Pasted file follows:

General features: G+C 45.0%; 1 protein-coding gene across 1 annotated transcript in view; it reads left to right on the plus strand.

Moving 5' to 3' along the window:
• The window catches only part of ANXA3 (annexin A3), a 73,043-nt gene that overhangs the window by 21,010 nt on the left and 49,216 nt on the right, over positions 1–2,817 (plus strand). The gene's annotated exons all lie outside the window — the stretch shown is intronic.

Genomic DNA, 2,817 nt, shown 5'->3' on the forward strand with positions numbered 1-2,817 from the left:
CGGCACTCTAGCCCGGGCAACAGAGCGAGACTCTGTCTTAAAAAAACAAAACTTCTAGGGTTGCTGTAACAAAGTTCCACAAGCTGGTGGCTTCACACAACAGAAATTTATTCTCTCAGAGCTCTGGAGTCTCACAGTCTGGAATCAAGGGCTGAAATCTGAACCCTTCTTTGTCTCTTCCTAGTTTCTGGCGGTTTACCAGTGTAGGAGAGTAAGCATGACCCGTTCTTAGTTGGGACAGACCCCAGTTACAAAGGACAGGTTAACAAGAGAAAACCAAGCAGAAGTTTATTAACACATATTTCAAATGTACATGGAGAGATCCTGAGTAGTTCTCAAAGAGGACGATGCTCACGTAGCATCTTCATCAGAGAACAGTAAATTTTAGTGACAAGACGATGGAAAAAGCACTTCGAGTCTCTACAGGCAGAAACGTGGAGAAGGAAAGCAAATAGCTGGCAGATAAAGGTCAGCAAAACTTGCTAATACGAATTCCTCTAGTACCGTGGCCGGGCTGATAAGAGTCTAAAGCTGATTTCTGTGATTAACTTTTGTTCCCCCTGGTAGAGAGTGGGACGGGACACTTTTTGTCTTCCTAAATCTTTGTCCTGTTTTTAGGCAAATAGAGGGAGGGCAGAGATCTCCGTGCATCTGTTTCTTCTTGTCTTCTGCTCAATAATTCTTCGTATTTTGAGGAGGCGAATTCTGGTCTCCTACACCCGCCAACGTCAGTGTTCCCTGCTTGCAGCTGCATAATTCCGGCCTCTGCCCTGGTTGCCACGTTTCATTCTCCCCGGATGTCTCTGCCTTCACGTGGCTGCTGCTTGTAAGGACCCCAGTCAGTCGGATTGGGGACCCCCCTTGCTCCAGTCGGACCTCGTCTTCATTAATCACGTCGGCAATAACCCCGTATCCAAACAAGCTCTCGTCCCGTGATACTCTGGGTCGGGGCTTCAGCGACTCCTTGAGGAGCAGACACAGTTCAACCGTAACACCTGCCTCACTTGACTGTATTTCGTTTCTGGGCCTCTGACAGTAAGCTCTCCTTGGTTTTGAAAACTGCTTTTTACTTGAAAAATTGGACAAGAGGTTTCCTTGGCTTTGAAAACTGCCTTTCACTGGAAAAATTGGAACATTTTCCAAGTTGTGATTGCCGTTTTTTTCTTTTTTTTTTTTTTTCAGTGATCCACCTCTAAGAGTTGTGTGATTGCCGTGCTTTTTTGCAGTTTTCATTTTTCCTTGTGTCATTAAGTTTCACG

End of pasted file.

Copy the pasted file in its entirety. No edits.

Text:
General features: G+C 45.0%; 1 protein-coding gene across 1 annotated transcript in view; it reads left to right on the plus strand.

Moving 5' to 3' along the window:
• The window catches only part of ANXA3 (annexin A3), a 73,043-nt gene that overhangs the window by 21,010 nt on the left and 49,216 nt on the right, over positions 1–2,817 (plus strand). The gene's annotated exons all lie outside the window — the stretch shown is intronic.

Genomic DNA, 2,817 nt, shown 5'->3' on the forward strand with positions numbered 1-2,817 from the left:
CGGCACTCTAGCCCGGGCAACAGAGCGAGACTCTGTCTTAAAAAAACAAAACTTCTAGGGTTGCTGTAACAAAGTTCCACAAGCTGGTGGCTTCACACAACAGAAATTTATTCTCTCAGAGCTCTGGAGTCTCACAGTCTGGAATCAAGGGCTGAAATCTGAACCCTTCTTTGTCTCTTCCTAGTTTCTGGCGGTTTACCAGTGTAGGAGAGTAAGCATGACCCGTTCTTAGTTGGGACAGACCCCAGTTACAAAGGACAGGTTAACAAGAGAAAACCAAGCAGAAGTTTATTAACACATATTTCAAATGTACATGGAGAGATCCTGAGTAGTTCTCAAAGAGGACGATGCTCACGTAGCATCTTCATCAGAGAACAGTAAATTTTAGTGACAAGACGATGGAAAAAGCACTTCGAGTCTCTACAGGCAGAAACGTGGAGAAGGAAAGCAAATAGCTGGCAGATAAAGGTCAGCAAAACTTGCTAATACGAATTCCTCTAGTACCGTGGCCGGGCTGATAAGAGTCTAAAGCTGATTTCTGTGATTAACTTTTGTTCCCCCTGGTAGAGAGTGGGACGGGACACTTTTTGTCTTCCTAAATCTTTGTCCTGTTTTTAGGCAAATAGAGGGAGGGCAGAGATCTCCGTGCATCTGTTTCTTCTTGTCTTCTGCTCAATAATTCTTCGTATTTTGAGGAGGCGAATTCTGGTCTCCTACACCCGCCAACGTCAGTGTTCCCTGCTTGCAGCTGCATAATTCCGGCCTCTGCCCTGGTTGCCACGTTTCATTCTCCCCGGATGTCTCTGCCTTCACGTGGCTGCTGCTTGTAAGGACCCCAGTCAGTCGGATTGGGGACCCCCCTTGCTCCAGTCGGACCTCGTCTTCATTAATCACGTCGGCAATAACCCCGTATCCAAACAAGCTCTCGTCCCGTGATACTCTGGGTCGGGGCTTCAGCGACTCCTTGAGGAGCAGACACAGTTCAACCGTAACACCTGCCTCACTTGACTGTATTTCGTTTCTGGGCCTCTGACAGTAAGCTCTCCTTGGTTTTGAAAACTGCTTTTTACTTGAAAAATTGGACAAGAGGTTTCCTTGGCTTTGAAAACTGCCTTTCACTGGAAAAATTGGAACATTTTCCAAGTTGTGATTGCCGTTTTTTTCTTTTTTTTTTTTTTTCAGTGATCCACCTCTAAGAGTTGTGTGATTGCCGTGCTTTTTTGCAGTTTTCATTTTTCCTTGTGTCATTAAGTTTCACG